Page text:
The Glass Menagerie: Glass Animals
The most important symbol in The Glass Menagerie is Laura’s collection of glass animals and this gives the title of the play. As the name of this play informs us, the glass menagerie, or animals collection, is The central idea or symbol. It embodies her imaginative world. Laura‘s collection of glass animals presents the number of aspects of her personality. Like these figurines, Laura is subtitle, fancy, and somehow old-fashioned. Glass is thin, but, when light is shone upon it right, it reflects the entire rainbow of colors. Likewise, Laura, though solid and bland and strangers, is a source of odd, multifaceted pleasure to those who prefer to see her in the perfect light. The menagerie also presents the creative reality to which Laura devote herself-A world that is bright and seductive but from weak illusions. “Blue Roses” is linked with Laura’s attraction to Jim and the emotion that his con care takes her. Moreover, it recalls Tennessee William’s sister, Rose, on whom this role of Laura is found. At first, before James warmth overcomes her paralyzing shyness, Laura‘s voice is thin and breathless, as though she had just run up a flight of stairs. Jim’s attitude is gently humorous. While the incident is apparently unimportant, it is to Laura the climax of her secret life. ( Scene Seven stage directions).
The fire escape and the phonograph are other symbols of escape. The fire escape is an escape from the family and the phonograph is an escape from reality. Tom often stands on the apartment’s fire escape, the metaphorical temporary action from the confines of his everyday life. Tom smokes out there, removing himself from the figurative housing flames by lighting his personal fire, which also represents his tendency to keep his fate rather than stay consumed by his family and his history. His regular way to the fire escape foreshadows his eventful exit from the house. In comparison, the one moment Laura is pushed onto this fire escape, she falters, emphasizing how inextricably she is held to experience in the Wingfield world.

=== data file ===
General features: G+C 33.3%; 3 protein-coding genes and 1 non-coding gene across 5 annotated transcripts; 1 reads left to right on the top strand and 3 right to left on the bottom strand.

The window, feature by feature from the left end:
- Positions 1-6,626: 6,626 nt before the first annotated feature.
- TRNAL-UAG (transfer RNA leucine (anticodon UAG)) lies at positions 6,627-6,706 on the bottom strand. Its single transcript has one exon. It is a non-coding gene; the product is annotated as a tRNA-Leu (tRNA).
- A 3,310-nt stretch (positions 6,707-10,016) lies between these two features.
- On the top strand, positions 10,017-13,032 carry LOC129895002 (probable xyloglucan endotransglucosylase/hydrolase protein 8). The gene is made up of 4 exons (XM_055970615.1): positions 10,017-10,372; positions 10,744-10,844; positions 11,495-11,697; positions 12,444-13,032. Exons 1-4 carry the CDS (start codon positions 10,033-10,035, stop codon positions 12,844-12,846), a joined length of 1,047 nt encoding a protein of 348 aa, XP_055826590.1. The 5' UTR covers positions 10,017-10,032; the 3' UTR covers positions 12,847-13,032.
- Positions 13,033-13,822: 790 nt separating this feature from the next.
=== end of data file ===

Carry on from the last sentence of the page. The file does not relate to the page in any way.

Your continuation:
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The glass unicorn is also another big symbol in the play. It is Laura’s most favorite among her collection. The horn makes it distinct from all the other horses in the menagerie. In scene 7, as she and Jim, “the gentlemen caller,” dancing, he unexpectedly bumps over the unicorn, causing the horn on the unicorn to break off. Laura suggests that now all the horses would look the same and won’t be so “freakish.” For the time at the scene, it seems like Laura too has a chance to be like all the other girls. When Jim impulsively kisses her, she seems astonished by what occurred. The unicorn symbolizes her broken heart and that her broken heart will go on with Jim. After the horn breaks she begins to become an ordinary person. It also symbolizes her growth.
In the play the idea of “blue roses” is a symbol for Laura‘s character. Although just noted briefly, this concept of “blue roses” is one important part to Laura, the insecure, delicate, and graceful young woman. The name “blue roses” is presented to Laura by Jim O’Conner in high school. This name is extremely symbolic. Laura refuses, stating that “blue is all wrong for roses”, yet this statement fits her. It fits her physical crippling defect and her personality. She is frail like a rose with an ethereal atmosphere that seems almost unreal.